Perhaps it's fitting that green fluorescent protein
(GFP), the substance that lights up jellyfish, turns out to look just like a can of paint.
Amersham Pharmacia Biotech and Aurora Biosciences Corporation today announced an agreement to commercialize their combined Green Fluorescent Protein
(GFP) technology which is used to accelerate drug discovery and development.
The USC researchers tracked development of cold sensing through mice genetically engineered to express a green fluorescent protein
whenever TRPM8 was produced.
Aurora Biosciences Corporation (Nasdaq: ABSC) announced today that it has signed a non-exclusive license agreement with Wyeth-Ayerst Research, a division of American Home Products Corporation (NYSE: AHP), for Aurora's proprietary green fluorescent protein
("GFP") mutant technology for specified genomics technologies and other applications.
The researchers took the gene for green fluorescent protein
(GFP), a glowing molecule used by jellyfish, and inserted it into single-celled zebrafish embryos.
By fusing a green fluorescent protein
to the AMPA receptors, he was able to track their movements, using microscopic technology.
Using a genetically modified mouse model, the researchers tagged stem cells with green fluorescent protein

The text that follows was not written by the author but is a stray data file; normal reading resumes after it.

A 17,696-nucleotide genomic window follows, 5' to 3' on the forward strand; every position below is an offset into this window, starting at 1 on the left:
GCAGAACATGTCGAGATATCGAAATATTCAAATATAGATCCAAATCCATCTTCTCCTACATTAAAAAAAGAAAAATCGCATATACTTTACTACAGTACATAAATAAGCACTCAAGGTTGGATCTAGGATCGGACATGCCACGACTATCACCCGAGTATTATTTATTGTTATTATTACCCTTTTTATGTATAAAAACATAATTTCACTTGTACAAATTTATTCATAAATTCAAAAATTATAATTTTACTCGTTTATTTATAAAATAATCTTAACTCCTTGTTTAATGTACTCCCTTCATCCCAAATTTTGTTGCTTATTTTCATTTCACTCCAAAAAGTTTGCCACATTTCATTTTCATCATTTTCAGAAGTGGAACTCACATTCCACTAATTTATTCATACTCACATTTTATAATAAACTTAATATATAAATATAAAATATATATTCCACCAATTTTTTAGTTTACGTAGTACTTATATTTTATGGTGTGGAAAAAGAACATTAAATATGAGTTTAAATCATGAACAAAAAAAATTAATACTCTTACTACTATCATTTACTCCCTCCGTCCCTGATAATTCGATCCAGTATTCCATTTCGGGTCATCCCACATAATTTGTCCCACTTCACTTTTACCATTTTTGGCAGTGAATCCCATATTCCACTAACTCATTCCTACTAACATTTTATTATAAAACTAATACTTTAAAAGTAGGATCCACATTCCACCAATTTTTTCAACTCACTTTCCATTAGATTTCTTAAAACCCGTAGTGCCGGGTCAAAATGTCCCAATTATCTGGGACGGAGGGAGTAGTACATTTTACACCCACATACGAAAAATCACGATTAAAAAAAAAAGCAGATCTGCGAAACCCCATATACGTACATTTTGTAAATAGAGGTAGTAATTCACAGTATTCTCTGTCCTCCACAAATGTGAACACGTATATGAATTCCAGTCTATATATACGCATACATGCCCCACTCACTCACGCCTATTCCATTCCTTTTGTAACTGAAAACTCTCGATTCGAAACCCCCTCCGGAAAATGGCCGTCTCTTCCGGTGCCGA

(GFP), which exhibits bright green fluorescence during gene expression and can be easily seen under a microscope.
They took the gene for a histone, one of the cellular proteins around which DNA wraps itself, and joined it to the gene for green fluorescent protein
(GFP), a jellyfish molecule that lights up when excited by a laser.
BioImage is based around its proprietary redistribution concept, which comprises of technologies for observation of protein movements within living cells, of which an important tool is the widely used Green Fluorescent Protein
, on which the company holds a strong patent position.
The PathHunter platform allows scientists to detect protein trafficking without any form of imaging features and it is highly cost effective, that is, the cost involved is only a fraction of the cost involved in using the normal green fluorescent protein
Green fluorescent protein
(GFP), once only known to the jellyfish that produce it, has been successfully cloned and has risen to the forefront of biomolecular research in the past few years.
Dr Jorg Wiedenmann, Senior Lecturer of Biological Oceanography and Head of the University's Coral Reef Laboratory, who led the study says: "The beautiful pink and purple hues that are produced by the coral host are often evoked by chromoproteins; pigments that are biochemically related to the green fluorescent protein
(GFP) of the jellyfish Aequorea victoria.